Once a molecule is discovered, it undergoes extensive laboratory testing and experiments
The process of bringing a medicine to the market takes up to 12 years, from initial discovery in the laboratory, through the phases of clinical testing to being licensed and available on the market.
Once a molecule is discovered, it undergoes extensive laboratory testing and experiments with animals in order to show its potential properties, safety and its value as a new therapy. The results from the pre-clinical phase are then submitted to regulatory authorities for approval to be tested on people in clinical trials.
The clinical trials stage consist of three main phases and all new medicines have to go through these parts before they can be prescribed to patients. The clinical phase is there to establish the dose and best form of the drug, its safety, how it is absorbed by the body and furthermore whether the treatment works. The main phases of clinical research are:
- Phase 1 trials are often the first time a drug is administered to humans and usually involve a small number of volunteers. These often focus on healthy individuals, who are given compensation for their participation. Phase 1 is mainly about understanding whether the drug is safe to use in humans, rather than how effective it may be at treating a specific disease. This is when the optimal dose is established and side effects are assessed.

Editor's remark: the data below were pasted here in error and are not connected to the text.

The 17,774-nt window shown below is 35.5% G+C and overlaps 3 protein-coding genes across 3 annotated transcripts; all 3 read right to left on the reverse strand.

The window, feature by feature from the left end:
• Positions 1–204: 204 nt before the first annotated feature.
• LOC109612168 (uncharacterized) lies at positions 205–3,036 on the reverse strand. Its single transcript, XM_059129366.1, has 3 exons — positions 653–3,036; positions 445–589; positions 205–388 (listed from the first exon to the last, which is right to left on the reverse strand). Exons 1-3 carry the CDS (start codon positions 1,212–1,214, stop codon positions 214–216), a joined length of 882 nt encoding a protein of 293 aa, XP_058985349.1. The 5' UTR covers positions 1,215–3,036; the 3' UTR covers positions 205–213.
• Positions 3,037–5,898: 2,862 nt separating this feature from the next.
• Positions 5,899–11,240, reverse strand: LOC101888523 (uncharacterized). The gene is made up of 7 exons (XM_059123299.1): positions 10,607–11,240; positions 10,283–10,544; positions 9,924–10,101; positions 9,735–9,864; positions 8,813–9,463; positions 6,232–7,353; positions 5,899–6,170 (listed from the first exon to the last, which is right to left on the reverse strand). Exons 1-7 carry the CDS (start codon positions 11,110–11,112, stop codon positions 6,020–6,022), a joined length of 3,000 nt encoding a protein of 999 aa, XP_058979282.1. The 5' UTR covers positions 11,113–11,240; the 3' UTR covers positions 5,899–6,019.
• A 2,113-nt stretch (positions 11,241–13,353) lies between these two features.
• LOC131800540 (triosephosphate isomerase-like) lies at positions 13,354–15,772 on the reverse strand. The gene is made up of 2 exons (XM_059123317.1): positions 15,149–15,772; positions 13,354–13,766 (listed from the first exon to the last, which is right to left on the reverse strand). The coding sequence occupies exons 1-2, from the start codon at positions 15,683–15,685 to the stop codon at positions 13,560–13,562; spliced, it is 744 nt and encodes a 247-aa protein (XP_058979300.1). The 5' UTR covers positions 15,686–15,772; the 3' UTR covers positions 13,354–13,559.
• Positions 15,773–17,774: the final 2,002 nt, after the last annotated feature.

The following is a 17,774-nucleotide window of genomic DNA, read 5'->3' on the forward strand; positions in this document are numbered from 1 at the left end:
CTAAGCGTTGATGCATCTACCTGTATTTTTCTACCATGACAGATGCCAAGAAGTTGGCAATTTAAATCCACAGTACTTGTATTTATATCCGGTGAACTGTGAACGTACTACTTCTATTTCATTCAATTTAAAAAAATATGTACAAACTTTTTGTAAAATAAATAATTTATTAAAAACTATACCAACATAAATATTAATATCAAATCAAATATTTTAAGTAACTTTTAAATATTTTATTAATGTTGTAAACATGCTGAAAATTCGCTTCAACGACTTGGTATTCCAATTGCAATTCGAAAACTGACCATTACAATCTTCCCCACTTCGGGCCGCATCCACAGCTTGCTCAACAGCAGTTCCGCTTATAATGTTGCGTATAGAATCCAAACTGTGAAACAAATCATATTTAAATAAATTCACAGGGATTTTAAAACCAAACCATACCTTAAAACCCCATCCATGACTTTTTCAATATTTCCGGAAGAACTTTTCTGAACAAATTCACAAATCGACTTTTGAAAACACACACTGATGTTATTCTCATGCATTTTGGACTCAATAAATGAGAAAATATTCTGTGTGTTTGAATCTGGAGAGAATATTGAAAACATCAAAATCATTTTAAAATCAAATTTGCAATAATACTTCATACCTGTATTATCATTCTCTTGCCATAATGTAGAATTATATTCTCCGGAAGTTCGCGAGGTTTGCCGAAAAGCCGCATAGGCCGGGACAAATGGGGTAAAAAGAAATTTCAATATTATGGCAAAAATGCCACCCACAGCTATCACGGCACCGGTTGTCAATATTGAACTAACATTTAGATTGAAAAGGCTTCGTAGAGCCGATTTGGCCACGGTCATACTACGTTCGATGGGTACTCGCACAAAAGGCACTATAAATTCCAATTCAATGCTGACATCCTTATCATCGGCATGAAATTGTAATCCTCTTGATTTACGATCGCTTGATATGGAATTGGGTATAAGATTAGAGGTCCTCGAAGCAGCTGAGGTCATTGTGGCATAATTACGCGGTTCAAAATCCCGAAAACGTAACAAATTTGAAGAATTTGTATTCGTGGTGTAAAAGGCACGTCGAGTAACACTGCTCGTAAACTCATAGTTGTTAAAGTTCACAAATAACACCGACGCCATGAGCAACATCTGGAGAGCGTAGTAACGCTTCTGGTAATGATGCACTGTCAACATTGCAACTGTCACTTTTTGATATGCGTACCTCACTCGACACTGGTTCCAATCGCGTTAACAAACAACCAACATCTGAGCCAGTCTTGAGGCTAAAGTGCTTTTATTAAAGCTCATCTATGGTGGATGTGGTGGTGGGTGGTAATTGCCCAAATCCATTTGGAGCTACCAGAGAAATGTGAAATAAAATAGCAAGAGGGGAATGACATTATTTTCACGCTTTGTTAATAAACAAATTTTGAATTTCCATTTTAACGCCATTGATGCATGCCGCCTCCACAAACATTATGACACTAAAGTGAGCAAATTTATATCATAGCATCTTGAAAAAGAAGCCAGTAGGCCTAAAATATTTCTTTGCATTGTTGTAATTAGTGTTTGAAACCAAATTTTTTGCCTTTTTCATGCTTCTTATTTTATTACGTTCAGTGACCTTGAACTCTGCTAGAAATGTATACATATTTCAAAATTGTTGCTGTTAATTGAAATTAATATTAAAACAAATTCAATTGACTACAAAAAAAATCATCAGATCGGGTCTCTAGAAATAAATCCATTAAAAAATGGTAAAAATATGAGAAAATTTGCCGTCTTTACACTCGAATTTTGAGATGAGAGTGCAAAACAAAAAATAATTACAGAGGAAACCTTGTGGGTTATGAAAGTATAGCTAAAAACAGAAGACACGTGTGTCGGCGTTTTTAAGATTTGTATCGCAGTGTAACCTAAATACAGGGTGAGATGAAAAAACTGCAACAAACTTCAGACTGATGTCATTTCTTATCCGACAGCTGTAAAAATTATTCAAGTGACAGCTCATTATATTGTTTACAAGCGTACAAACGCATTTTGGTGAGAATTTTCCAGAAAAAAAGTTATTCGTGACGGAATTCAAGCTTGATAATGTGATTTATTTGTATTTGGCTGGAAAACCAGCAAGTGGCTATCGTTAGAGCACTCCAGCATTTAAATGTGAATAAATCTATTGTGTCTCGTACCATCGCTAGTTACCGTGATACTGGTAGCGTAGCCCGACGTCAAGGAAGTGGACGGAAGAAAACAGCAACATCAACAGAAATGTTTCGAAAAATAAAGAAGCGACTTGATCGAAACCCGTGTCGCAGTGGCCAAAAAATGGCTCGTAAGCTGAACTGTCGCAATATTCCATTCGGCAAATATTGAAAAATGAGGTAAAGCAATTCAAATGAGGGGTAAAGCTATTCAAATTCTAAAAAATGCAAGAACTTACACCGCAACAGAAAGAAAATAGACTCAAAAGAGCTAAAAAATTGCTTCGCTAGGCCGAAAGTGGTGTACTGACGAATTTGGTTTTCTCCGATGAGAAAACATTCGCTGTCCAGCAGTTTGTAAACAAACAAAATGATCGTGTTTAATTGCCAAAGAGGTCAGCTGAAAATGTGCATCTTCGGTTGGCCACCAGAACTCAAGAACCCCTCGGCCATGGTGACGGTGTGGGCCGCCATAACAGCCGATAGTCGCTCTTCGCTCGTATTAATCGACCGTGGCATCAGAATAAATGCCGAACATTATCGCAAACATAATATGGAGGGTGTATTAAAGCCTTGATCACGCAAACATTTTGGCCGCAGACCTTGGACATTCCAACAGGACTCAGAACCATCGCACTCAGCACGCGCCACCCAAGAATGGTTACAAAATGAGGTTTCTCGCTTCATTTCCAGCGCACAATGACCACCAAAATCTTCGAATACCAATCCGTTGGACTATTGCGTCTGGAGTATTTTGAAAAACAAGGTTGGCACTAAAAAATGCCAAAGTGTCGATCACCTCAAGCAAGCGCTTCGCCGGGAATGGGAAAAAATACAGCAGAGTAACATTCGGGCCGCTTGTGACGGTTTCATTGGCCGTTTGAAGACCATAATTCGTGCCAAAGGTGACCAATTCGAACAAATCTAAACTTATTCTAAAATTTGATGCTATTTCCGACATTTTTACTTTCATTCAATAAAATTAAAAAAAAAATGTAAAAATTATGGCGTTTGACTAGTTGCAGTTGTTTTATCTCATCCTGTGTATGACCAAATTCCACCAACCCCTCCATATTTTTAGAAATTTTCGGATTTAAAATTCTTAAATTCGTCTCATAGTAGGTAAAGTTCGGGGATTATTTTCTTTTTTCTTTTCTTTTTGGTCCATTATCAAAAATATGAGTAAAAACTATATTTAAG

- Phase 2 trials involve patients and the number of participants is higher than in the previous stage. This stage aims to assess how well the drug works at treating a particular disease and the more about the best method for delivery e.g. tablets, sprays, injections etc. Many treatments do not make it to Phase 2.
- Phase 3 trials require much larger groups of patients, from hundreds to thousands; and they aim to compare the effects of the new drug to either a placebo or a standard treatment.
Once these stages of clinical research proves the effectiveness of the investigated drug, the treatment can be approved and registered with the country’s regulatory authority as a new therapy for patients. The final, post-marketing stage of drug development involves research on long-term benefits, side effect and drug’s optimal use.
As an early drug development company, Quotient Clinical performs Phase 1 clinical trials as well as supporting patient studies by supplying drug product to specialist clinics.
To find out more about our services apart from clinical testing, read our “Learn what we do” blog post.